In fact, China was in the midst of economic, political and cultural collapse and chaos. Its per capita gross domestic product had fallen below that of Uganda and Sierra Leone.

Now, today, of course, China has tremendous assets. It is the world’s second largest economy and, because of its size, will one day become the largest. But power is defined along many dimensions and by most political, military, strategic and cultural measures; China is a great but not global power.

Its military spending, for example, is not even a quarter of America’s. Perhaps, most crucially, it lacks, for now, the intellectual ambition to set the global agenda. The scholar David Shambaugh, who has always been well-disposed toward China, put it this way in a recent book, “China is,” he wrote, “In essence, a very narrow-minded, self-interested, realist state, seeking only to maximize its own national interests and power.”

“It cares little for global governance and enforcing global standards of behavior, except its much-vaunted doctrine of noninterference in the internal affairs of countries.”

“Its economic policies are mercantilist and its diplomacy is passive. China is also a lonely strategic power, with no allies and experiencing distrust and strained relationships with much of the world.”

Now, Beijing wants good relations with the United States and a general climate of external stability. That’s partly because it faces huge internal challenges.

Chinese leaders want to embark on a serious program of reforms at home and they’re searching for ways to generate greater legitimacy for the Communist Party of China, experimenting with both a return to Maoist rhetoric and a revival of nationalism.

Also, Beijing wants to rise without creating a powerful anti- Chinese backlash among Asia’s other powers like Japan and India. For its part, the United States is right to seek good and deep relations with China. They would mean a more stable, prosperous and peaceful world.

Further integrating China into an open global system would help maintain that system and the open world economy that rests on it.

But this can happen only if China recognizes and respects that system and operates from the perspective of a global power and not that of a “narrow-minded” state seeking only to maximize its interests.

In other words, when China starts acting like a superpower, we should treat it like one.

http://transcripts.cnn.com/TRANSCRIPTS/1306/09/fzgps.01.html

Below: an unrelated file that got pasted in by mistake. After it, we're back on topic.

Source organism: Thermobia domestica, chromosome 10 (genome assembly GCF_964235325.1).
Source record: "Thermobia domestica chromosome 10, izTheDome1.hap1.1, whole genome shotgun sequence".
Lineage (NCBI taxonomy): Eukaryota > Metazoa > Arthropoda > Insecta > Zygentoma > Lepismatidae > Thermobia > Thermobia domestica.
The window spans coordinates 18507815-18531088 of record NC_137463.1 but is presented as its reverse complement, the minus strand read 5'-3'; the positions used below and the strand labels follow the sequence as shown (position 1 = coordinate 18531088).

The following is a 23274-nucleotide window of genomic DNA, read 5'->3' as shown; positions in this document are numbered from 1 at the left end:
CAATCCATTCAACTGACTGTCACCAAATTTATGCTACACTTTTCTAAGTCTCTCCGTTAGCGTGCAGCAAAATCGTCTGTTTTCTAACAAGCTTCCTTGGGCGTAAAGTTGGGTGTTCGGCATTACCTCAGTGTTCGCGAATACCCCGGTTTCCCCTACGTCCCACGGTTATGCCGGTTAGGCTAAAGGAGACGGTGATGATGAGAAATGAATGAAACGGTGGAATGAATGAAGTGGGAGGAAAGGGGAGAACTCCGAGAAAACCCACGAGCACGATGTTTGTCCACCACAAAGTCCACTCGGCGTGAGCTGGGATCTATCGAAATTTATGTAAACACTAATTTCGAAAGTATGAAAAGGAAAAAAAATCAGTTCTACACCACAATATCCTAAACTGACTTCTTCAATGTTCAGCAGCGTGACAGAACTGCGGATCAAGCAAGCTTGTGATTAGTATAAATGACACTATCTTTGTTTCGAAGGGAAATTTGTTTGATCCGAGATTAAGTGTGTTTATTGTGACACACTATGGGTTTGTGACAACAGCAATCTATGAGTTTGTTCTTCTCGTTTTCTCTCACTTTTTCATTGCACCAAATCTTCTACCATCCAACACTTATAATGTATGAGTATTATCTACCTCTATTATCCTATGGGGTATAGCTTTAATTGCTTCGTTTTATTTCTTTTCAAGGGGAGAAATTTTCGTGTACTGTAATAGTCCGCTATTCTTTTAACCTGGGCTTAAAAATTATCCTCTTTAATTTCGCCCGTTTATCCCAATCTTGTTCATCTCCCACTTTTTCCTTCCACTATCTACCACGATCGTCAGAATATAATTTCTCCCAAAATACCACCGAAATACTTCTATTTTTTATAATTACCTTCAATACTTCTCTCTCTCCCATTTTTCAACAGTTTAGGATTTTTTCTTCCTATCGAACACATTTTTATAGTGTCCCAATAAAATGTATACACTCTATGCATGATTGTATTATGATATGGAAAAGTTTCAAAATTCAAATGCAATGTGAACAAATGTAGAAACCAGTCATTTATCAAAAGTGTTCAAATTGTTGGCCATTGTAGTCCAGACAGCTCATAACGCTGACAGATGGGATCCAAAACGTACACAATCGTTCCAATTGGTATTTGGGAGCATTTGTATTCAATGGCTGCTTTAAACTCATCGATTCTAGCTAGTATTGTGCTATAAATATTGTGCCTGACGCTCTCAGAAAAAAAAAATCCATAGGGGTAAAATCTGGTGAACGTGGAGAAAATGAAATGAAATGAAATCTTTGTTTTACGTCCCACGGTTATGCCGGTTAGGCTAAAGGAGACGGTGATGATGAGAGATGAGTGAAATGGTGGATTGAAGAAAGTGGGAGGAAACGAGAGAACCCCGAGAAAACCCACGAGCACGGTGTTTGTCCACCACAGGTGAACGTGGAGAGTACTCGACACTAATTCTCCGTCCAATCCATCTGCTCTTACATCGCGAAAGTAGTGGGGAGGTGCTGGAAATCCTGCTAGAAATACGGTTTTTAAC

Posted June 10, 2013 by tmusicfan in Politics, Quote of the Day

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Stewart “Four weeks, ladies and gentlemen.  Just twenty some days.  Our country will be heading over the fiscal cliff, that we ourselves dug, and put in our way.  It’s the set of automatic spending cuts and tax hikes that can only be averted if our nation’s leaders are able to display bare bones competence, and middle-school maturity.  So, is there a deal?”

Reporter 12-4-12 “There’s, of course, no deal.”

Stewart “Of course!  Is there a prospect for a deal?”

Reporter “There’s not a prospect for a deal.”

Stewart “Of course.  But, the ongoing talks?”

Reporter “There aren’t even very many talks going on.”

Stewart “You’re killing us.  Give us something.”

Reporter “But, for the first time, there are numbers on pieces of paper from both sides.”

Stewart “Numbers on paper!  We have numbers on paper.  From both sides.  We’re going to be OK.  How were negotiations being conducted before they decided to put numbers on paper?  Were they communicating by pheromones, like ants? … Were the two sides just spray-painting the side of a camel and hoping it wanders past the other sides office, or other equally absurd examples of something?  So, tell us about this paper, with numbers on them?”

Reporter 2 “$4 trillion of deficit reduction over the next 10 years.  It includes $1.6 trillion in higher taxes on households making more than $250,000 a year.  There’s also $400 billion in cuts to entitlement programs.  There’s also some fresh new spending, $50 billion next year in stimulus spending, all for infrastructure.”

Stewart “All right.  So, we’ve got a little tax hike here, a little entitlement trim there, basically telling the government it needs a mix of diet and exercise if it wants to reduce its chances of succumbing to heart disease, or a swollen prostate… Basically, this plan is around, somewhat, what Obama said he was going to do about the budget, while he was on the campaign trail.  I guess we could put that another way.”